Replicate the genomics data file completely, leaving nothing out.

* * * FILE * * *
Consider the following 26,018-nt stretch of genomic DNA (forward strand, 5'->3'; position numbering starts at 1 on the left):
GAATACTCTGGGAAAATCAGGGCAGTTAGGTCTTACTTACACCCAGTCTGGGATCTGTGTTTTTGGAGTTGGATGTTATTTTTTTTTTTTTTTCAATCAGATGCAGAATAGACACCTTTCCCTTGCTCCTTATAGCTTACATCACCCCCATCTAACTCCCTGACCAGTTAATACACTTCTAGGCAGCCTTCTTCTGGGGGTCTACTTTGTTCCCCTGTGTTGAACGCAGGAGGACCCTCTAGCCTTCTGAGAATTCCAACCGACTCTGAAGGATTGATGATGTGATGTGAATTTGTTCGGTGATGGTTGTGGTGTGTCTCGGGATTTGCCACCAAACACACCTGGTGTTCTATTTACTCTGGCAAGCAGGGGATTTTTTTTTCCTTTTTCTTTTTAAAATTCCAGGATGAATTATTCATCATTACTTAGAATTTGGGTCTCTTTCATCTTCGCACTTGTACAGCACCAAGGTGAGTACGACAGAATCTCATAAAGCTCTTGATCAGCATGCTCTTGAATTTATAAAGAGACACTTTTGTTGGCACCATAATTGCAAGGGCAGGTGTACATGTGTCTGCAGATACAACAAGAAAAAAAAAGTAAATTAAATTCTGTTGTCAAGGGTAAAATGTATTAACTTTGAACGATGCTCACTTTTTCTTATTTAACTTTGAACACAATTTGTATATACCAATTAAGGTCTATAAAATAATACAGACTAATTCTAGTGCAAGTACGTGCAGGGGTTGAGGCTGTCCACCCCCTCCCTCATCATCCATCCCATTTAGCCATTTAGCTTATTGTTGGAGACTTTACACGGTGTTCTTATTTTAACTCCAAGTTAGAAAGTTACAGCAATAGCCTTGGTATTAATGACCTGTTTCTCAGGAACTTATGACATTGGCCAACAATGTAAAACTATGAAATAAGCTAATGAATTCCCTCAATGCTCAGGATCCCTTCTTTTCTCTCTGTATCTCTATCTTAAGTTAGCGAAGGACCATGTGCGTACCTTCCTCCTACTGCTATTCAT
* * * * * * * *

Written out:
Consider the following 26,018-nt stretch of genomic DNA (forward strand, 5'->3'; position numbering starts at 1 on the left):
GAATACTCTGGGAAAATCAGGGCAGTTAGGTCTTACTTACACCCAGTCTGGGATCTGTGTTTTTGGAGTTGGATGTTATTTTTTTTTTTTTTTCAATCAGATGCAGAATAGACACCTTTCCCTTGCTCCTTATAGCTTACATCACCCCCATCTAACTCCCTGACCAGTTAATACACTTCTAGGCAGCCTTCTTCTGGGGGTCTACTTTGTTCCCCTGTGTTGAACGCAGGAGGACCCTCTAGCCTTCTGAGAATTCCAACCGACTCTGAAGGATTGATGATGTGATGTGAATTTGTTCGGTGATGGTTGTGGTGTGTCTCGGGATTTGCCACCAAACACACCTGGTGTTCTATTTACTCTGGCAAGCAGGGGATTTTTTTTTCCTTTTTCTTTTTAAAATTCCAGGATGAATTATTCATCATTACTTAGAATTTGGGTCTCTTTCATCTTCGCACTTGTACAGCACCAAGGTGAGTACGACAGAATCTCATAAAGCTCTTGATCAGCATGCTCTTGAATTTATAAAGAGACACTTTTGTTGGCACCATAATTGCAAGGGCAGGTGTACATGTGTCTGCAGATACAACAAGAAAAAAAAAGTAAATTAAATTCTGTTGTCAAGGGTAAAATGTATTAACTTTGAACGATGCTCACTTTTTCTTATTTAACTTTGAACACAATTTGTATATACCAATTAAGGTCTATAAAATAATACAGACTAATTCTAGTGCAAGTACGTGCAGGGGTTGAGGCTGTCCACCCCCTCCCTCATCATCCATCCCATTTAGCCATTTAGCTTATTGTTGGAGACTTTACACGGTGTTCTTATTTTAACTCCAAGTTAGAAAGTTACAGCAATAGCCTTGGTATTAATGACCTGTTTCTCAGGAACTTATGACATTGGCCAACAATGTAAAACTATGAAATAAGCTAATGAATTCCCTCAATGCTCAGGATCCCTTCTTTTCTCTCTGTATCTCTATCTTAAGTTAGCGAAGGACCATGTGCGTACCTTCCTCCTACTGCTATTCAT